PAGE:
> It's one of the hottest shows on television in Ukraine. An everyman schoolteacher whose videotaped rant against government corruption goes viral,
nds himself an unlikely presidential candidate and wins. He and his friends butting heads against the country's oligarchs and career bureaucrats over real-life issues. Servant of the People is a comedy but its creators insist they don't intentionally mock any specific officials.
But in a country wracked by crises, the truth of this fantasy leader is a little more political. Vladimir Zolinsky plays the unlikely hero and sat down with Reuters.>> We made the show for people to understand that they should elect a man of merit, even if they don't know who he is.
They should go and find him. You can't step into a pile of shit, and excuse my language, say, no big deal, we know it's smells but it's fine. We'll keep living this way. It's not right.>> Corruption is widespread in Ukraine. So much so that it slowed to efforts to integrate with the European Union.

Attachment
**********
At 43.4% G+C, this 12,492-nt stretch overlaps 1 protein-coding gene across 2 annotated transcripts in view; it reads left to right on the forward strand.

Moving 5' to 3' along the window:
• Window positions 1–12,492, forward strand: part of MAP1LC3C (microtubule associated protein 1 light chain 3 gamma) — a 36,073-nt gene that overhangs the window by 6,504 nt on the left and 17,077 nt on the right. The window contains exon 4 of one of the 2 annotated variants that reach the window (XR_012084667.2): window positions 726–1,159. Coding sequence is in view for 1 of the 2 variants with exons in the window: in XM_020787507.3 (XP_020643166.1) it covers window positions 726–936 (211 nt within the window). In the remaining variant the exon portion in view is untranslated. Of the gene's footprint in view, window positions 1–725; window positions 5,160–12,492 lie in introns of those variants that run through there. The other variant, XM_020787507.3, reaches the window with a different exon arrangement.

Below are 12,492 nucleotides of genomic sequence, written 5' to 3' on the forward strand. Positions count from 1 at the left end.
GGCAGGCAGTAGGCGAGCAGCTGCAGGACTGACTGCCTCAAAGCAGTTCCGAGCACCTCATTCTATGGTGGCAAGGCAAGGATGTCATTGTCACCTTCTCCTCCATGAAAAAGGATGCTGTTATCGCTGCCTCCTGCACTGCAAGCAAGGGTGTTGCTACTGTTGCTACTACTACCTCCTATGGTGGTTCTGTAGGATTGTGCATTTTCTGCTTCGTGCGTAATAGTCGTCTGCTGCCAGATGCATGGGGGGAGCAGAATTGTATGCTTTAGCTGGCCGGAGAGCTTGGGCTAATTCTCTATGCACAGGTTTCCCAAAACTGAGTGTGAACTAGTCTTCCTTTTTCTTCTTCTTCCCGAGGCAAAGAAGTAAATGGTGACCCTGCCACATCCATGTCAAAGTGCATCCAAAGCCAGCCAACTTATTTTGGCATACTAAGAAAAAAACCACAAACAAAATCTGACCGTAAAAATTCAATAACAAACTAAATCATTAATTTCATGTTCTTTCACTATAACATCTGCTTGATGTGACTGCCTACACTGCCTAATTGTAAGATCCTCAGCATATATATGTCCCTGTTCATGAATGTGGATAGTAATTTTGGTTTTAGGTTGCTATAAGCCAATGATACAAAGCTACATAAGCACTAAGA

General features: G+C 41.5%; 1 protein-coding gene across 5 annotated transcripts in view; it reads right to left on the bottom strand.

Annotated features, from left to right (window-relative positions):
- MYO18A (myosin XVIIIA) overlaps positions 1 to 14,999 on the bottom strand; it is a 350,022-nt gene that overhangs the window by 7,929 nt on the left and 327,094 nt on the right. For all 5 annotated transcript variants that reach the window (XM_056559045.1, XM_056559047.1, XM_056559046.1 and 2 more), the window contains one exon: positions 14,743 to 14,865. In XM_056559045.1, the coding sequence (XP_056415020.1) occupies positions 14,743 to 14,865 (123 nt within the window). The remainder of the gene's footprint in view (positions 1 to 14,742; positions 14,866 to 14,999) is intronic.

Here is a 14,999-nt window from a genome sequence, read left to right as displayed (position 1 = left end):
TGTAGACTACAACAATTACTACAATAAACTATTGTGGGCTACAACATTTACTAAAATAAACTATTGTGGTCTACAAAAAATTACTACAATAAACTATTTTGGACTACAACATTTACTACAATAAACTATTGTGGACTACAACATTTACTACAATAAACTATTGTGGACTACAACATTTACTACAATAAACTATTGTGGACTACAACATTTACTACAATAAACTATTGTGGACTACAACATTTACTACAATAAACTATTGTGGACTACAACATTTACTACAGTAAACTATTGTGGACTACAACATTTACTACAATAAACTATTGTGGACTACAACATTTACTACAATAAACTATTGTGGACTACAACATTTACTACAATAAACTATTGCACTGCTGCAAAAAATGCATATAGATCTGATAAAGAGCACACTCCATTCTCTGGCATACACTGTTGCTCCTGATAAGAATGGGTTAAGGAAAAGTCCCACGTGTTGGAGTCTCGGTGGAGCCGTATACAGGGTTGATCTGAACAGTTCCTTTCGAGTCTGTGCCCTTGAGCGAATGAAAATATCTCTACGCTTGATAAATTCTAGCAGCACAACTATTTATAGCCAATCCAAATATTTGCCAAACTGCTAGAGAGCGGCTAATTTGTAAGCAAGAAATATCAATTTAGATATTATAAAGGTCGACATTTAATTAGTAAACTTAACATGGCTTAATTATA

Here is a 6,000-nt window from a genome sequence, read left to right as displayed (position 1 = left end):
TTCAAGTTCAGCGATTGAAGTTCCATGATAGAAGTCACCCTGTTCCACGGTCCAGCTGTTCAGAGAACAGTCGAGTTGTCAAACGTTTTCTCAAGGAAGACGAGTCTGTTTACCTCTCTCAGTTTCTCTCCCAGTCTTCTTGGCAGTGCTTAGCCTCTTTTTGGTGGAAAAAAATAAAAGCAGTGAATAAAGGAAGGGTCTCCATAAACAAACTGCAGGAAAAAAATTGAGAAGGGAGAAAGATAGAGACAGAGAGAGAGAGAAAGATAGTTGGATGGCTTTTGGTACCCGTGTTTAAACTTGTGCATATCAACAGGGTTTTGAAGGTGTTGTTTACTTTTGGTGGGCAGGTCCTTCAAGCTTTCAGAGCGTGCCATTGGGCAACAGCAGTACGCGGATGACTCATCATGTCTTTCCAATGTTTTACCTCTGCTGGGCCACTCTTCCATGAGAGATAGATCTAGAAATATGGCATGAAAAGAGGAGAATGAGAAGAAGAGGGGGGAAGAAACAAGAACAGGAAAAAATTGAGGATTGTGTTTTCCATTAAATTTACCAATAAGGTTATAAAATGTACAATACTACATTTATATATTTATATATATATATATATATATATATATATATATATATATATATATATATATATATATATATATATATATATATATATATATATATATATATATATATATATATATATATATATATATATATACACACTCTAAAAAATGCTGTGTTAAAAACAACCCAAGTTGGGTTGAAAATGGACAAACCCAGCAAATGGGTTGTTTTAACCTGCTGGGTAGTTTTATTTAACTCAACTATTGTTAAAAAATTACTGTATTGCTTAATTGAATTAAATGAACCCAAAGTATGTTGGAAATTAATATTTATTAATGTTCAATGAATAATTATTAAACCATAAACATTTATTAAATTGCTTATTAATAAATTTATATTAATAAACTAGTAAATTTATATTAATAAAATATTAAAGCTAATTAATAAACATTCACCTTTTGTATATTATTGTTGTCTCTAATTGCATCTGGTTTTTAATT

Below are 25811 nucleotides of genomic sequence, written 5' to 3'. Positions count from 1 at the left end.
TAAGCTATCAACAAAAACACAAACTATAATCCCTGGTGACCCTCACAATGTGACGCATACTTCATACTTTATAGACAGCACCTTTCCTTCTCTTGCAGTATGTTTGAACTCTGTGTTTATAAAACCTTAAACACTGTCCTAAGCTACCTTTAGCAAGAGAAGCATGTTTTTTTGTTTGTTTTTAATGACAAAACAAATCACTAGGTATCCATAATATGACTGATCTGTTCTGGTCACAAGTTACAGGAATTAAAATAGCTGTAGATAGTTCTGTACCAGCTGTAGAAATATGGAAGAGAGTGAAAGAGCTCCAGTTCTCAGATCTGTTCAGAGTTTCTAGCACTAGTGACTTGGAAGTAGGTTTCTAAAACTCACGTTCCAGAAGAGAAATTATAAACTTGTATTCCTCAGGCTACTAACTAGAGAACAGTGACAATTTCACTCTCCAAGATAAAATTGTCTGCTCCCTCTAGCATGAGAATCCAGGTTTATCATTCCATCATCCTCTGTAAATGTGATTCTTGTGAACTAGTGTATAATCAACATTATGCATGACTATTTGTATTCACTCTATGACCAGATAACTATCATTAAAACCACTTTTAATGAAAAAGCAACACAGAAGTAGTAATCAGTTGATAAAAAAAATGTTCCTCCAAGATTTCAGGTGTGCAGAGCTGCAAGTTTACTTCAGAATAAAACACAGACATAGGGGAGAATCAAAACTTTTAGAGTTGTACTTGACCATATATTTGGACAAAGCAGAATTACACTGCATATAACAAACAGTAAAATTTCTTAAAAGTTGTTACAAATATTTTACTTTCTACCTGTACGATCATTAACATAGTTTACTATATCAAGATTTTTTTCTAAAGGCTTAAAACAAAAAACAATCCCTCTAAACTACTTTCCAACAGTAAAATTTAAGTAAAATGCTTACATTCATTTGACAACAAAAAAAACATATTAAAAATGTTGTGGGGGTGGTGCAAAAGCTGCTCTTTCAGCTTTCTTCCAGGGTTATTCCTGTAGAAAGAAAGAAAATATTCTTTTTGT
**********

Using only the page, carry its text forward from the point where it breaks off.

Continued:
Recent reforms revealing politicians with fleets of luxury cars and millions of dollars in cash, in a place where most subsist on just $200 a month. The television channel that airs the show owned by a fierce critic of Ukraine's non-fiction president Petro Poroshenko.>> Ukraine politics represents the sum of every possible negative element that can be in politics in the entire world.
That's why I can't even say that we've been making it up. We're simply stating the facts.>> And people are tuning in. Servant's first season ended with the second highest viewership in the country, according to statistics provided to Reuters. Its pilot episode seen here clocking in over 10 million views on YouTube, and the next season is now in production, and it might be coming to your own television soon.
Fox Network has bought the rights for an American version, and Netflix will stream the original with subtitles.>> No one thought people would have so much interest. Like in the US, if it's done with, I don't know Ben Stiller, or someone else, it would be awesome.